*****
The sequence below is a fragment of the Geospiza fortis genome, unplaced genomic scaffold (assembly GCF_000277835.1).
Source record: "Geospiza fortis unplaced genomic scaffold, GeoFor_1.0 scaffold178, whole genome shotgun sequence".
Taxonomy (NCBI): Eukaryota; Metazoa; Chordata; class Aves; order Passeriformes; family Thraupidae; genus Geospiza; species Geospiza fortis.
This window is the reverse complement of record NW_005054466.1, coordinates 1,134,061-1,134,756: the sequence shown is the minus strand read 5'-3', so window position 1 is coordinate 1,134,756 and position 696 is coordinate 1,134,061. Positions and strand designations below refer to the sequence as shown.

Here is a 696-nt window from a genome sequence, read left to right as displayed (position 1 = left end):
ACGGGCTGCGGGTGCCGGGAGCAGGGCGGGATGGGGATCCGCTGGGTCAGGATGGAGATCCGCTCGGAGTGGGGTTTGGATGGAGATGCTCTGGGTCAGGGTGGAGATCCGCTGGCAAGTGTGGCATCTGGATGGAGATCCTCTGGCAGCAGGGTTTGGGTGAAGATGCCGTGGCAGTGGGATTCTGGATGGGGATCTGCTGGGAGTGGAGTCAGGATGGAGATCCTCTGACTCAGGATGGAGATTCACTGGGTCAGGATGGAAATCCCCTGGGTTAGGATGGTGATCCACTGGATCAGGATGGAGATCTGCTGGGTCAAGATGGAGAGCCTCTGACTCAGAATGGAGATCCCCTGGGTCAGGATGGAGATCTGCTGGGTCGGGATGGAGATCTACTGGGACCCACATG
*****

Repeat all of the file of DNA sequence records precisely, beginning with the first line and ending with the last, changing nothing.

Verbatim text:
The sequence below is a fragment of the Geospiza fortis genome, unplaced genomic scaffold (assembly GCF_000277835.1).
Source record: "Geospiza fortis unplaced genomic scaffold, GeoFor_1.0 scaffold178, whole genome shotgun sequence".
Taxonomy (NCBI): Eukaryota; Metazoa; Chordata; class Aves; order Passeriformes; family Thraupidae; genus Geospiza; species Geospiza fortis.
This window is the reverse complement of record NW_005054466.1, coordinates 1,134,061-1,134,756: the sequence shown is the minus strand read 5'-3', so window position 1 is coordinate 1,134,756 and position 696 is coordinate 1,134,061. Positions and strand designations below refer to the sequence as shown.

Here is a 696-nt window from a genome sequence, read left to right as displayed (position 1 = left end):
ACGGGCTGCGGGTGCCGGGAGCAGGGCGGGATGGGGATCCGCTGGGTCAGGATGGAGATCCGCTCGGAGTGGGGTTTGGATGGAGATGCTCTGGGTCAGGGTGGAGATCCGCTGGCAAGTGTGGCATCTGGATGGAGATCCTCTGGCAGCAGGGTTTGGGTGAAGATGCCGTGGCAGTGGGATTCTGGATGGGGATCTGCTGGGAGTGGAGTCAGGATGGAGATCCTCTGACTCAGGATGGAGATTCACTGGGTCAGGATGGAAATCCCCTGGGTTAGGATGGTGATCCACTGGATCAGGATGGAGATCTGCTGGGTCAAGATGGAGAGCCTCTGACTCAGAATGGAGATCCCCTGGGTCAGGATGGAGATCTGCTGGGTCGGGATGGAGATCTACTGGGACCCACATG